I wish they had shown more tabulated information to show who was achieving PBs…

    I have found the comedy elements of Bob’s commentary tiresome…

    1. its April . slow pool and the selection policy is crap, but thats not unusual for British swimming.. what would be unusual is if they stopped the rot of mileage and meterage which dominates British swimming , and stopped employing distance coaches as leaders

      1. I don’t buy the slow pool argument – it seemed plenty fast enough in 2014. (Which isn’t to say that Sheffield isn’t faster)

        1. I agree with you Steve. Tollcross isn’t a slow pool and there are many swimmers at the meet that have been able to demonstrate that the conditions in the water are just fine for fast swimming. Look at Jazz Carlin in the 400m Free! The reason for her disappointing times in the 200m Free and 800m Free must lie elsewhere.

  11. Steve,
    can you get a coaches perspective of this meet included in the podcast

  12. Hi Steve

    Great analysis so far, thanks – although I can never work out the relay numbers in your summary (probably because you’ve adjusted them for automatic qualifiers?).

    I know you probably have plenty on your plate, but would you reflect on the stats for the women’s 4x200m at Worlds compared with the trials. Is there any merit in thinking we still have a hope of a medal (perhaps taking SMOCs time and a Jaz peak performance into consideration). I think we had a 1.57/1.56/1.58/1.58 at Worlds for a 5th place – the current qualifiers might do a similar total time, but do you know where it might leave us in the world?
    Maybe your usual skilled analysis on all of the relay pots when tomorrow is over 🙂

    1. As you suspect relay numbers take into account those who are either automatically qualified or should be picked under the 2% rule as they get picked before the relay squads.

      I think the women’s 4×2 are a long shot for the podium in Rio, but they should make the final. They are missing that someone who can drop a 1:54 split or faster which all the other main medal contenders have.

  13. I know you’ll be as pleased as I am with Tim Shuttleworth’s swim. Great young talent with no doubt more to come…..
    Also good to see Jazz get a qualifying time.
    A great nights swimming!

  14. These trials have been very poor. Very disappointed.

    When is the team announced?

  15. For there to be only 8 swimmers inside the qualifying time, something is wrong. I hope Bill Furniss, James Gibson et al will be prepared to be interviewed and explain, not make excuses.

    I hope I’m proven wrong but I fear we’re looking at London 2012 again ref Medal count.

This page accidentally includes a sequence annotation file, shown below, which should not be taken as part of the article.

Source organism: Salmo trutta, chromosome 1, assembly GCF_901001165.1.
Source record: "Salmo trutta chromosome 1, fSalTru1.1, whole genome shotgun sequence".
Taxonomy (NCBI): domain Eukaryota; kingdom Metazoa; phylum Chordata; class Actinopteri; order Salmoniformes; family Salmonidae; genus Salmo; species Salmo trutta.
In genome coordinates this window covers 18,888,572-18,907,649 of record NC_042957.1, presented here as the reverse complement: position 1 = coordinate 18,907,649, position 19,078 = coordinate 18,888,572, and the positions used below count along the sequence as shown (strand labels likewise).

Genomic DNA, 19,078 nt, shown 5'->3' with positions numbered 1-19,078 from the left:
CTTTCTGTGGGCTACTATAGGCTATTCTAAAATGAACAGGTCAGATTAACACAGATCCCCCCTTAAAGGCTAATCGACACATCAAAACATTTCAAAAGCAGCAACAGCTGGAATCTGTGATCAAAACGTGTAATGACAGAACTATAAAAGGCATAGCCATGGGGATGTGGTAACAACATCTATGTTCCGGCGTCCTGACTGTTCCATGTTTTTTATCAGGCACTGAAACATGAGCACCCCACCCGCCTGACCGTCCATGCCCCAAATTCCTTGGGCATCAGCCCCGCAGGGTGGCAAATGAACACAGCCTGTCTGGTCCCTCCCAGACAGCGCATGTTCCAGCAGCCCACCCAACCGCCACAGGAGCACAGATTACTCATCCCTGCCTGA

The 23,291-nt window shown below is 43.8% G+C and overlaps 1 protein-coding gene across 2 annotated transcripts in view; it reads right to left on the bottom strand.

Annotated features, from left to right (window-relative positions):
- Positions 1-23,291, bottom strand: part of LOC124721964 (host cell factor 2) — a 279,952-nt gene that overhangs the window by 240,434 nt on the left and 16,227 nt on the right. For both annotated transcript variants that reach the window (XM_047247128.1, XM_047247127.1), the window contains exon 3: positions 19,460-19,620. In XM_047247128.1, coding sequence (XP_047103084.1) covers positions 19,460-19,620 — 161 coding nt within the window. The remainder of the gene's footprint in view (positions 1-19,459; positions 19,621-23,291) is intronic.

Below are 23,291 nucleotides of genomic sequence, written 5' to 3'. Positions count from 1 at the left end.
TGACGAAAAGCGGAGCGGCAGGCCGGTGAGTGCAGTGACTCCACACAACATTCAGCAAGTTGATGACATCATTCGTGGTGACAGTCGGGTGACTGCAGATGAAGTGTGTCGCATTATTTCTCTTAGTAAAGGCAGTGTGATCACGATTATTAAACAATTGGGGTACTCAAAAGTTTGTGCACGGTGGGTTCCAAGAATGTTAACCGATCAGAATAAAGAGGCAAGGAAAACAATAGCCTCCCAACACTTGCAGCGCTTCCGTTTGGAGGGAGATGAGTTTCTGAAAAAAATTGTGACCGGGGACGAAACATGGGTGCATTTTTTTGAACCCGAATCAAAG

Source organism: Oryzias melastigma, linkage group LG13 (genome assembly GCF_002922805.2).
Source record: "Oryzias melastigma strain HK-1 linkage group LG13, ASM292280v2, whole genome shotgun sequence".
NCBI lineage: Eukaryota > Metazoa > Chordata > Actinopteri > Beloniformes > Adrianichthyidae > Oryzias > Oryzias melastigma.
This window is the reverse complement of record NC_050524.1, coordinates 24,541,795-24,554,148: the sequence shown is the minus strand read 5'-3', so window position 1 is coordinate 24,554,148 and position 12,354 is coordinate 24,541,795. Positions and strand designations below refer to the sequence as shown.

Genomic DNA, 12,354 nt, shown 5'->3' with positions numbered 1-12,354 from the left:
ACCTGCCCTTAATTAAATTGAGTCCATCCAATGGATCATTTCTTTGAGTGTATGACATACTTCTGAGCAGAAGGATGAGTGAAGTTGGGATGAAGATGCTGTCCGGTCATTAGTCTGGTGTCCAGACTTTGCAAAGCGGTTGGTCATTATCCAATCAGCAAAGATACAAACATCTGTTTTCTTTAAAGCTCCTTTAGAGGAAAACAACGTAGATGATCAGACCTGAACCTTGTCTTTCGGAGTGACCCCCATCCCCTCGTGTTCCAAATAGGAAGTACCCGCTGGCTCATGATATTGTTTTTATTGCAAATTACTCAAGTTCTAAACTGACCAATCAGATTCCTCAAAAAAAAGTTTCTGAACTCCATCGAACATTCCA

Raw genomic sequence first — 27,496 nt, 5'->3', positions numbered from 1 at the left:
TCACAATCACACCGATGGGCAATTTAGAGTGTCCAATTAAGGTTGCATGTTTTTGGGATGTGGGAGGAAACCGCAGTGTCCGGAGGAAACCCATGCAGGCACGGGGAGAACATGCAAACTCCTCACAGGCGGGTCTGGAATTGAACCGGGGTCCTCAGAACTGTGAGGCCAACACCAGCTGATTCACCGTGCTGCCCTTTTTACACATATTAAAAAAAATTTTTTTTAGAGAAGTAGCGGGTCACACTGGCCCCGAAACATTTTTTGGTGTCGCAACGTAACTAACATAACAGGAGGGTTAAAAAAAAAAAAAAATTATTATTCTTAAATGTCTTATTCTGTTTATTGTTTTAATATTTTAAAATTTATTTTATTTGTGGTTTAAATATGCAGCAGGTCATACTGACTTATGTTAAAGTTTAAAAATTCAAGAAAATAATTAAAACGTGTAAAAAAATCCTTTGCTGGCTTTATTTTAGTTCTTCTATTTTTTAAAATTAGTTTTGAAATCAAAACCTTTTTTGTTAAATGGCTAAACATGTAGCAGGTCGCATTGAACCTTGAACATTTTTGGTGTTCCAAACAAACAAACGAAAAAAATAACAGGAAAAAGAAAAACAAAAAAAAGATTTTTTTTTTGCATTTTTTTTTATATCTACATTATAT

16. Could someone please explain to me how the qualifying times were worked out? Thanks.

    1. QTs were world top 6 as at end of Worlds last year. Consideration times were (I think from looking at them) a prediction of bronze in Rio.

  17. Well, it all over now – and we’ll wait with eager anticipation for the news of the selections.

    A huge thanks from our team (and probably the rest of the Pullbuoy readership) for your running analysis, Steve.
    Without it, we’d have been flummoxed – bigtime!

    I anticipate plenty of arguments on what must, broadly, have been the least spectacular trials performance in living memory – so many struggling stars is probably a reflection of the bar being set too aggressively, in my humble opinion 🙂

  18. I understand that qualifying times should be ‘challenging’ but their base line needs to be revisited. Why have the QT for 1st [winner] of an event set against ‘6th in the world’ but the second ‘consideration’ measure [ with the associated plus 2%] set against the predicted ‘bronze in Rio’ [seemingly a higher achievement]

    I haven’t crunched the numbers but wouldn’t it be ‘fairer’ to have automatic qualification for those who achieve a time that beats the ‘predicted bronze’ [so the likes of Peaty, Guy would be selected anyway, and might also account for a second placed individual ].

    I would also add that this ‘QT’ needn’t be achieved at the trials but in a ‘qualifying period’, clearly the likes of Carlin and Halsall ‘suffer’ from not having the domestic opposition that drives them to the marginal improvements they need… by have a qualifying period they could seek out the international competition that will push them to the QT time …

    Then have a second tranche based on the top 6 from previous olympics/worlds that have to be achieved at trials… get within this time and win your event you are selected. A slightly more ‘generous’ target but a winner of a race knows they are selected if they beat that time in the trials final

    Finally the selectors much loved 2%, but not based on the ‘predicted’ bronze, but what should be a more realistic rolling average of previous olympics/worlds finals… this might allow those unlikely to podium but gain essential experience with a view to being podium contenders at the next global event

    1. Really sensible and progressive suggestion, PJS.
      Just need to find a way to get it adopted for the benefit of future swimmers – we’ll (unfortunately) soon lose some of our top talent through the current policy 🙁